Director: David Lynch
Stars: Naomi Watts (Betty/Diane), Laura Elena Harring (Rita/Camilla), Justin Theroux (Adam Kesher)
Genre: Mystery / Film-Noir
David Lynch’s cinema has always been pre-occupied with dreams. From Eraserhead’s monochrome nightmare to INLAND EMPIRE’s freefall spiral of images, the enigmatic director’s work has been driven by a fascination with the subconscious and the secrets locked within. This pre-occupation is most evident in Mulholland Drive, the most sumptuously dreamlike and enjoyable of all his films.
That the film exists at all is a minor miracle. Initially devised as a pilot for ABC, the material shot by Lynch was ultimately deemed unsuitable and the series was canned. Lynch, gutted by the decision and angered by a butchering of his work (that first cut will reportedly ‘never see the light of day’) sought funding elsewhere to complete the project. Eventually receiving French backing, the additional scenes were shot months later to complete the film. To his enormous credit, you can’t tell. Mulholland Drive (unlike, say, the European version of the Twin Peaks pilot) is a complete piece.
Much of the picture’s success – as always with Lynch – comes down to aesthetics. As ever the sound design is impeccable, and Angelo Badalamenti has never written a more effective score, from the haunting theme to the subtly intense drones that underscore much of the movie. It’s simply divine. Mulholland Drive is also Lynch’s most exquisitely shot picture, and Evil Dead photographer Peter Deming’s forever-drifting camera creates a language for the film from the get-go. Combined with the music, a palpable sense of uncertainty and dread is formed and sustained. Normal narrative rules don’t apply. The film so successfully apes the sensation of dreaming that everything becomes potentially threatening. Nothing is safe in Lynch’s foreboding depiction of Hollywood.
Events in the film are often clouded in mystery (when does this film take place exactly?) but everything feels deliberate, even sequences that appear to have little resolution – the sequence of brief, cryptic phone calls between unseen persons that seems to dead-end serves a purpose, in this case underlining the sense of outside forces conspiring against the characters. The machinations of an unfeeling, even dangerous Hollywood.
And Mulholland Drive is a scathing attack on the cruelties of Hollywood. As scathing as Sunset Blvd, the director’s favourite film (and one that has been repeatedly referenced throughout his career – including here).
…If you’ve noticed by now that I’ve avoided describing the plot then there’s a good reason for that as many who have seen the film will know; how do you describe what happens in this movie without spoiling it’s delicious secrets? The very nature of what is – or isn’t – happening is integral to the experience. However once it all falls into place you’re left with a dark, tragic tale of love, betrayal, revenge and unfulfilled dreams. As enjoyable as it is to riddle out Mulholland Drive’s conundrums, it is even more satisfying to watch once the truth is known (or perhaps, more accurately, decided upon). This rewarding feeling raises the movie above the likes of, say, The Usual Suspects, whose surprise reveals lose their impact on repeat viewings. Mulholland Drive in fact becomes more fascinating.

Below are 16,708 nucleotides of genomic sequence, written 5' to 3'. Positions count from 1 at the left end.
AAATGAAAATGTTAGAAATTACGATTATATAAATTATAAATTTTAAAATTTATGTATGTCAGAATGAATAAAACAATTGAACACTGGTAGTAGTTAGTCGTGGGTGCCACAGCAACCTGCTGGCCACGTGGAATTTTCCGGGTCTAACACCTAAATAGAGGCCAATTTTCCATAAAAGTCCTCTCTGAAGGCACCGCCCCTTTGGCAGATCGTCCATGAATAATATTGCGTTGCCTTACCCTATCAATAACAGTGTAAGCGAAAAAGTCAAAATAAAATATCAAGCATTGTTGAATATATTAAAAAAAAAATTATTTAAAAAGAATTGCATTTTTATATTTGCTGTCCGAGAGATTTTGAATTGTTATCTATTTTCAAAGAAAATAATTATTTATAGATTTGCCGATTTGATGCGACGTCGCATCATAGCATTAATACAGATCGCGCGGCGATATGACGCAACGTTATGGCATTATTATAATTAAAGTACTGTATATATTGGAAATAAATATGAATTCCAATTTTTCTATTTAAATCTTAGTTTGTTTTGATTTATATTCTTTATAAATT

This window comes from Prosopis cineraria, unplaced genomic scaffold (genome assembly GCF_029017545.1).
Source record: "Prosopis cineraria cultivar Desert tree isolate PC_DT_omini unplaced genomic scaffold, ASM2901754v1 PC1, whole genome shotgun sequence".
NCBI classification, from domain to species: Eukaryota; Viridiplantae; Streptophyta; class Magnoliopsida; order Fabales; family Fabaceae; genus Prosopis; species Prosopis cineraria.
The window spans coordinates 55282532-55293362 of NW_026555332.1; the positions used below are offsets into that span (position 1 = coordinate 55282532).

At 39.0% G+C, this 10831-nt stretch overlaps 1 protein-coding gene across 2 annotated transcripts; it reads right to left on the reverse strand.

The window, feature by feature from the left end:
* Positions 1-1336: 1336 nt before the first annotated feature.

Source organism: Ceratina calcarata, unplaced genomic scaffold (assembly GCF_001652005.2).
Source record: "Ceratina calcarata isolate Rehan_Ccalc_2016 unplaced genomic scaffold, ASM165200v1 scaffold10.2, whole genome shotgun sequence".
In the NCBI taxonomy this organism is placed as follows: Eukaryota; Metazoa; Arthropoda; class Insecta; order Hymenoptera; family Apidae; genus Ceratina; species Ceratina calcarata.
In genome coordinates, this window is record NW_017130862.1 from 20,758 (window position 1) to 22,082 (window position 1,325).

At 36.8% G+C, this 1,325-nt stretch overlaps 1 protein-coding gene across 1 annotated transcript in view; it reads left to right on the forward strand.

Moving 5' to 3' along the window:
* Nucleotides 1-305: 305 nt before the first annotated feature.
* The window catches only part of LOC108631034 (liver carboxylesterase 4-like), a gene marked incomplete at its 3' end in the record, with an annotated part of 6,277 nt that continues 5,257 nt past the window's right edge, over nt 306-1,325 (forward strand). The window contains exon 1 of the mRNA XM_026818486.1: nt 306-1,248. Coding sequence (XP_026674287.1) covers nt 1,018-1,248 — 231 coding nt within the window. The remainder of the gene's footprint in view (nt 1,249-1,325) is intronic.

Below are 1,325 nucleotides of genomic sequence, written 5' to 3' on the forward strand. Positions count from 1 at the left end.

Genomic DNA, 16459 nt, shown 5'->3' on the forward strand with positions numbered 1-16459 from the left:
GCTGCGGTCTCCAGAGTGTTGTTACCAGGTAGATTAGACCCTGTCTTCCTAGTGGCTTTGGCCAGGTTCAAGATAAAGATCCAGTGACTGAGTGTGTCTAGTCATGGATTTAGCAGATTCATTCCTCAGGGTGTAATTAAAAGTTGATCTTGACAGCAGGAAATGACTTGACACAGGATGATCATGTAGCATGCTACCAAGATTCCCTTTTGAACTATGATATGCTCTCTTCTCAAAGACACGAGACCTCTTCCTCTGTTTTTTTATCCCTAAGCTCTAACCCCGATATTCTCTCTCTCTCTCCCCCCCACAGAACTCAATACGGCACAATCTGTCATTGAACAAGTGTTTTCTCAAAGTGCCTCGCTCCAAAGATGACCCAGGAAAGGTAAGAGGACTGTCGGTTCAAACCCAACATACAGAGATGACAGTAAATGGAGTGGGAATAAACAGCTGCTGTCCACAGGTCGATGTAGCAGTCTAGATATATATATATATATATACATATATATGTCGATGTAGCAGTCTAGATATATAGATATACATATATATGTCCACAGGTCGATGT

And then there are the performances from Naomi Watts and Laura Elena Harring. Mulholland Drive put Naomi Watts on the map, and the reasons are clear. Her transformation from naïve Betty to embittered Diane is slyly staggering; those cloyingly cheerful early scenes flipped to a savage intensity. Harring too, I feel, has always been deserving of more credit than she has received; her amnesiac Rita is one of cinema’s most deeply seductive creations.
Much has been made of the lesbian sequences in the movie – they’re almost notorious, and tend to be the first thing commented on when the subject of the film comes up in conversation. Yet crucially they are not gratuitous as in so many lesser, exploitative pictures. The moments are earned and portrayed, by turns, with a sweeping heartfelt romanticism and (when the Hollywood dream collapses) as a sinister battle of wills. It is rare to find a movie whose love scenes are actually important to the plot, but the ones in Mulholland Drive certainly are.
What also remains striking are the number of indelible and unforgettable images and sequences. The Club Silencio sequence still gives me chills. The darkly-comic cutaway to an inept hit-man having the worst day of his life remains a delightful oddity. The dreamy conversation between Patrick Fischler and Michael Cooke at Winkie’s (notice how the camera in that scene is always floating, never resting). Betty and Rita’s horrifying discovery of a body. The fucking Cowboy! Like all great films, Mulholland Drive is resplendent with these moments.
And finally, it’s not for everyone. I know people who really, really dislike it. Hate it, even. Fair enough. It makes it a more exclusive delight for those of us who savour it, and purposefully wait to watch it again. In case you didn’t know, or haven’t guessed, Mulholland Drive is my favourite film. Perfection.
‘Til next time… silencio